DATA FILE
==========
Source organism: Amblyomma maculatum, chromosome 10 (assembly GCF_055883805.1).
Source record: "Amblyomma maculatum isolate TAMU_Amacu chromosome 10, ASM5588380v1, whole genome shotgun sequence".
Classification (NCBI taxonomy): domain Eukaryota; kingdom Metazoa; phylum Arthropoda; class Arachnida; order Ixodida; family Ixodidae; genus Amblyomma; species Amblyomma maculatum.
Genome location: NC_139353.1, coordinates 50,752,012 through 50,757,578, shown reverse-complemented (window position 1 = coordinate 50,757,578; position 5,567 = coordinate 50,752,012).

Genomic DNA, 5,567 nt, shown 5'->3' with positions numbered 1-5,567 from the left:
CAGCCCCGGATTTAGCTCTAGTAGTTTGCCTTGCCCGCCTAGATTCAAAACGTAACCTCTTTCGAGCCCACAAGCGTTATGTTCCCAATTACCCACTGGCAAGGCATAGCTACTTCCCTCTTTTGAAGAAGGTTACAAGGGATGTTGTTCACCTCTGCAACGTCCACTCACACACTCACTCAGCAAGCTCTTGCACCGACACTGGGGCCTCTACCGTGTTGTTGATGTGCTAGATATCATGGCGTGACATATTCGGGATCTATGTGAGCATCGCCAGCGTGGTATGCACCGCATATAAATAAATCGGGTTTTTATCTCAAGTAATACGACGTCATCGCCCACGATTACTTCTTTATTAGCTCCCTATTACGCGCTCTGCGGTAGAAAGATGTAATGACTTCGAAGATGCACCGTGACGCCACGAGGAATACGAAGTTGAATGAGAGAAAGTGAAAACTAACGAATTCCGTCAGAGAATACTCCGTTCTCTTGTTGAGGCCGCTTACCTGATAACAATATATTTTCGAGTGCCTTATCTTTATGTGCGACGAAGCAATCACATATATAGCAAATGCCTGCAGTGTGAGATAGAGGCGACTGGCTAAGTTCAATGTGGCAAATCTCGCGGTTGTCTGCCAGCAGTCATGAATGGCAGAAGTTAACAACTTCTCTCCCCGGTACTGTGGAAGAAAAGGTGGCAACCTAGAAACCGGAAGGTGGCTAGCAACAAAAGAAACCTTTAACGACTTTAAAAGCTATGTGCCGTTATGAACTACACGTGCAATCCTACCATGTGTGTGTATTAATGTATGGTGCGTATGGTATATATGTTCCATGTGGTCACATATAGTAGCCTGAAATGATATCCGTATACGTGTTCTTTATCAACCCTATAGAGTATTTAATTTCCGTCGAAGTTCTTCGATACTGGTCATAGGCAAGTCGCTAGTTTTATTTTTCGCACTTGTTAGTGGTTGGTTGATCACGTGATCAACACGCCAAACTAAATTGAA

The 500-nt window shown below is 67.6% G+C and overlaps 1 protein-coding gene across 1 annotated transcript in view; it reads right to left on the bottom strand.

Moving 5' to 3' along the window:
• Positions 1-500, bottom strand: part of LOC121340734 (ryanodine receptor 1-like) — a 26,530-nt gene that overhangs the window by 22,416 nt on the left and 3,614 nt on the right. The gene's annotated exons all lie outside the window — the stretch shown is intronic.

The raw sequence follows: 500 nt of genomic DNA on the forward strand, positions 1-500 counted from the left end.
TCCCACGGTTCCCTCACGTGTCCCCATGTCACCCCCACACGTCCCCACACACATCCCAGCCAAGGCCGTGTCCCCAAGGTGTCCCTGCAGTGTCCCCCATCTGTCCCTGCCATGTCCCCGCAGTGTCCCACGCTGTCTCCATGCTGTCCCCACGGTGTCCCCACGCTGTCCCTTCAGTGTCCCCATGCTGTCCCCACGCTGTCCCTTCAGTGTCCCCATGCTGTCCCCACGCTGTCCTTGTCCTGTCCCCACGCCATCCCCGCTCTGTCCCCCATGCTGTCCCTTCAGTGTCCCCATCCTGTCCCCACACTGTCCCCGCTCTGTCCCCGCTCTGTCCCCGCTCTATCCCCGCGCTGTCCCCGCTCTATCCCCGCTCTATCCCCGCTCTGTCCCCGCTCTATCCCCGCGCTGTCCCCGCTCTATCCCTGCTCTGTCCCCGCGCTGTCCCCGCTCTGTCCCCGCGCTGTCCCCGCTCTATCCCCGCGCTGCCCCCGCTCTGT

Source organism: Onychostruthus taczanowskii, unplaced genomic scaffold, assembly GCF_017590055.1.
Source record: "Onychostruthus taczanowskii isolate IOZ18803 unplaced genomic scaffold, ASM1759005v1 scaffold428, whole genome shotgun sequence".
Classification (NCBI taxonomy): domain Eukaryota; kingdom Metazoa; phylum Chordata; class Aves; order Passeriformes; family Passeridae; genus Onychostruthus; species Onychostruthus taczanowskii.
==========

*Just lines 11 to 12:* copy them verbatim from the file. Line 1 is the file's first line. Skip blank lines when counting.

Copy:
TCCCACGGTTCCCTCACGTGTCCCCATGTCACCCCCACACGTCCCCACACACATCCCAGCCAAGGCCGTGTCCCCAAGGTGTCCCTGCAGTGTCCCCCATCTGTCCCTGCCATGTCCCCGCAGTGTCCCACGCTGTCTCCATGCTGTCCCCACGGTGTCCCCACGCTGTCCCTTCAGTGTCCCCATGCTGTCCCCACGCTGTCCCTTCAGTGTCCCCATGCTGTCCCCACGCTGTCCTTGTCCTGTCCCCACGCCATCCCCGCTCTGTCCCCCATGCTGTCCCTTCAGTGTCCCCATCCTGTCCCCACACTGTCCCCGCTCTGTCCCCGCTCTGTCCCCGCTCTATCCCCGCGCTGTCCCCGCTCTATCCCCGCTCTATCCCCGCTCTGTCCCCGCTCTATCCCCGCGCTGTCCCCGCTCTATCCCTGCTCTGTCCCCGCGCTGTCCCCGCTCTGTCCCCGCGCTGTCCCCGCTCTATCCCCGCGCTGCCCCCGCTCTGT

Source organism: Onychostruthus taczanowskii, unplaced genomic scaffold, assembly GCF_017590055.1.